Several imaging modalities including computed tomography (CT), magnetic resonance imaging (MRI), ultrasound, optical imaging, and gamma scintigraphy have been used to diagnose cancer. Although CT and MRI provide considerable anatomic information about the location and the extent of tumors, they do not adequately differentiate residual or recurrent tumors from edema, radiation necrosis, or gliosis. Ultrasound images provide information about local and regional morphology with blood flow. Although optical imaging showed promising results, its ability to detect deep tissue penetration was not well demonstrated. Radionuclide imaging modalities such as positron emission tomography (PET) and single photon emission computed tomography (SPECT) are diagnostic cross-sectional imaging techniques that map the location and concentration of radionuclide-labeled compounds (Bar-Shalom et al. Semin Nucl Med 30:150–185, 2000; Plowman et al. Br J Neurosurg 11:525–532, 1997; Weber et al. Strahlenther Onkol 175:356, 1999). Beyond showing precisely where a tumor is and its size, shape, and viability, PET and SPECT are making it possible to “see” the molecular makeup of the tumor and its metabolic activity. Whereas PET and SPECT can provide a very accurate picture of metabolically active areas, their ability to show anatomic features is limited. As a result, new imaging modalities have begun to combine PET and SPECT images with CT scans for treatment planning. PET/CT and SPECT/CT scanners combine anatomic and functional images taken during a single procedure without having to reposition the patient between scans. To improve the diagnosis, prognosis, planning, and monitoring of cancer treatment, characterization of tumor tissue is extensively determined by development of more tumor-specific pharmaceuticals. Radiolabeled ligands as well as radiolabeled antibodies have opened a new era in scintigraphic detection of tumors and have undergone extensive preclinical development and evaluation.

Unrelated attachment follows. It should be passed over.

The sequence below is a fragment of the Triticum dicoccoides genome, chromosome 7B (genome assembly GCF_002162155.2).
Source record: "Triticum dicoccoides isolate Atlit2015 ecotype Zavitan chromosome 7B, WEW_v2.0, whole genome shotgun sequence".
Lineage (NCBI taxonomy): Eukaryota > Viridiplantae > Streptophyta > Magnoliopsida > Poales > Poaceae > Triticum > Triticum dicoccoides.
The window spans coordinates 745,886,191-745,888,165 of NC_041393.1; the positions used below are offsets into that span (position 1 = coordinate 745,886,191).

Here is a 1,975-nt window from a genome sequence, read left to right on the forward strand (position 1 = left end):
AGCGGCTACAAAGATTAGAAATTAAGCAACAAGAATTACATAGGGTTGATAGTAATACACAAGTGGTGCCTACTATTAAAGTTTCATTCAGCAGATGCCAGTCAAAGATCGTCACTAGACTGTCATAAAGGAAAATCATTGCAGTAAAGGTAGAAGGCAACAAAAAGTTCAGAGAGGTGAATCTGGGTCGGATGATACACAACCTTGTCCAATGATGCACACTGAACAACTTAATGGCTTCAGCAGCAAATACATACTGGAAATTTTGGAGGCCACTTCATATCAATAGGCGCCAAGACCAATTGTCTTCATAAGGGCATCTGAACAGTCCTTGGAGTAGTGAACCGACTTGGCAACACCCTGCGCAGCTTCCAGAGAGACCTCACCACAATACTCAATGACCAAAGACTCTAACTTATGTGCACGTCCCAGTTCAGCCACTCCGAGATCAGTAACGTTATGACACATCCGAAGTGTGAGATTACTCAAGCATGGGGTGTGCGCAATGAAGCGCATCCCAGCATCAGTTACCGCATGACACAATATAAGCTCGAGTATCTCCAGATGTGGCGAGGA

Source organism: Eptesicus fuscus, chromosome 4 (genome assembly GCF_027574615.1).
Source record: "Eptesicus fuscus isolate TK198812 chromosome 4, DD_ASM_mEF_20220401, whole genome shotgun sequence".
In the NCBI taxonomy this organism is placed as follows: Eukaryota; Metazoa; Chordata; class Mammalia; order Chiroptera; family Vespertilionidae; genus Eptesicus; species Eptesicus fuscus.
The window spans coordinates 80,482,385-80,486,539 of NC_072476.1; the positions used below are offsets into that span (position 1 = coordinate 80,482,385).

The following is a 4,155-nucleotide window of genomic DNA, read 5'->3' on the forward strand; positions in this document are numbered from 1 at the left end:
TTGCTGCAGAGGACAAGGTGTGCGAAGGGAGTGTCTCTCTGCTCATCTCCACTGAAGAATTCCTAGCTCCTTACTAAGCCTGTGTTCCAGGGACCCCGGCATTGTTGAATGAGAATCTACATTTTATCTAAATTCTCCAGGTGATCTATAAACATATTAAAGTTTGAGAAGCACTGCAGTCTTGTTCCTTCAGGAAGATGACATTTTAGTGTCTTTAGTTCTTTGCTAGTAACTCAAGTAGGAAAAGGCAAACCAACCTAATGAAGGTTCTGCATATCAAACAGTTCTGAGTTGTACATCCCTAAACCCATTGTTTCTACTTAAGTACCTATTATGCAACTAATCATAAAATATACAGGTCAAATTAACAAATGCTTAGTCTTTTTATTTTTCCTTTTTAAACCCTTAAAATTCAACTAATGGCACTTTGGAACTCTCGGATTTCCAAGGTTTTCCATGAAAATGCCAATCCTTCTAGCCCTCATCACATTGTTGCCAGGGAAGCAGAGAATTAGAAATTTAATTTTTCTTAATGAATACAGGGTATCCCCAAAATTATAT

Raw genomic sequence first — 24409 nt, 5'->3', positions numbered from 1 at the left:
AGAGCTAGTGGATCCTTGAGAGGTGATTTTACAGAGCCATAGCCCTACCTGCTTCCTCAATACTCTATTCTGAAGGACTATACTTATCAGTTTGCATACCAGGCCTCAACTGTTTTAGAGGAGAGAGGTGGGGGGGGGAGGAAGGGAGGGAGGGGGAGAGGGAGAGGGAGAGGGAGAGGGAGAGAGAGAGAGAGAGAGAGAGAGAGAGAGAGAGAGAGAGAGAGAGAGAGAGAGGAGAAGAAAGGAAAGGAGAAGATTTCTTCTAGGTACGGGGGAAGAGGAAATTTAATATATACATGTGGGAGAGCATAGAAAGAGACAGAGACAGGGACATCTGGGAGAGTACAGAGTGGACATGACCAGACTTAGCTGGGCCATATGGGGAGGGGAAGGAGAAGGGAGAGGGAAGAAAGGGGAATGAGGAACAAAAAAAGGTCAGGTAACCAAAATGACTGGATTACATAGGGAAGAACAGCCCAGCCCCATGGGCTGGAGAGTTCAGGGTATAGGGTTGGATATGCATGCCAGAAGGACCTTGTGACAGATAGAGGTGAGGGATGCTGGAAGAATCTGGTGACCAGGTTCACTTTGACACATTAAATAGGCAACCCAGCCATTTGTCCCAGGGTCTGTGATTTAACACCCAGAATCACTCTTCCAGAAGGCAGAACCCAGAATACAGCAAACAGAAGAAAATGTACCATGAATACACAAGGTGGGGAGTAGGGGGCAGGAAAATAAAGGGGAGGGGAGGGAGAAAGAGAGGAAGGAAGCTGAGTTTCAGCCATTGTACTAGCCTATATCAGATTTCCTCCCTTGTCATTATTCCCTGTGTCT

Positron Emission Tomography Single Photon Emission Compute Tomography Positron Emission Tomography Image Positron Emission Tomography Study Single Photon Emission Compute Tomography Image 
These keywords were added by machine and not by the authors. This process is experimental and the keywords may be updated as the learning algorithm improves.



The animal research reported here is supported by a Cancer Center Core grant, NIH-NCI CA-16672.


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© Springer Science+Business Media New York 2013

Authors and Affiliations

  1. 1.Department of Experimental Diagnostic ImagingThe University of Texas MD Anderson Cancer CenterHoustonUSA
  2. 2.Department of RadiologyYokohama City University Graduate School of MedicineYokohamaJapan
  3. 3.Departments of Nuclear Medicine and Diagnostic RadiologyThe University of Texas MD Anderson Cancer Center and Medical SchoolHoustonUSA
  4. 4.Graduate School of Convergence Science and TechnologySeoul National UniversitySeoulSouth Korea

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